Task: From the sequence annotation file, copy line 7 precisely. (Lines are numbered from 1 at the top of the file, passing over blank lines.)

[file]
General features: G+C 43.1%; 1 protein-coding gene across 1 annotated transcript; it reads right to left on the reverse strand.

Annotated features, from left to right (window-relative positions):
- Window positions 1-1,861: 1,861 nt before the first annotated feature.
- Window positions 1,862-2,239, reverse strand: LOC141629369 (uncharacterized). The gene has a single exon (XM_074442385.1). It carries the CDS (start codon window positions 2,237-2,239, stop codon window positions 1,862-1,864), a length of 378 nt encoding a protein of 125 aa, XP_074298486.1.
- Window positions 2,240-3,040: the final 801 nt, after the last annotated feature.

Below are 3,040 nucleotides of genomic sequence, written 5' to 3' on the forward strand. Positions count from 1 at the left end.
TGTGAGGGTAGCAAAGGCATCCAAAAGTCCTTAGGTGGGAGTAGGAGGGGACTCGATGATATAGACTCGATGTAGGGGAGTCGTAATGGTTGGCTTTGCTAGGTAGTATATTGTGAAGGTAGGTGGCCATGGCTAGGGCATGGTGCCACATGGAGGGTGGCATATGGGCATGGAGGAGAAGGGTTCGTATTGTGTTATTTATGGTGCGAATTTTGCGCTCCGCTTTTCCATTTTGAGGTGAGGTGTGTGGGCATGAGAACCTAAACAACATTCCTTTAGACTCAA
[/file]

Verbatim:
TGTGAGGGTAGCAAAGGCATCCAAAAGTCCTTAGGTGGGAGTAGGAGGGGACTCGATGATATAGACTCGATGTAGGGGAGTCGTAATGGTTGGCTTTGCTAGGTAGTATATTGTGAAGGTAGGTGGCCATGGCTAGGGCATGGTGCCACATGGAGGGTGGCATATGGGCATGGAGGAGAAGGGTTCGTATTGTGTTATTTATGGTGCGAATTTTGCGCTCCGCTTTTCCATTTTGAGGTGAGGTGTGTGGGCATGAGAACCTAAACAACATTCCTTTAGACTCAA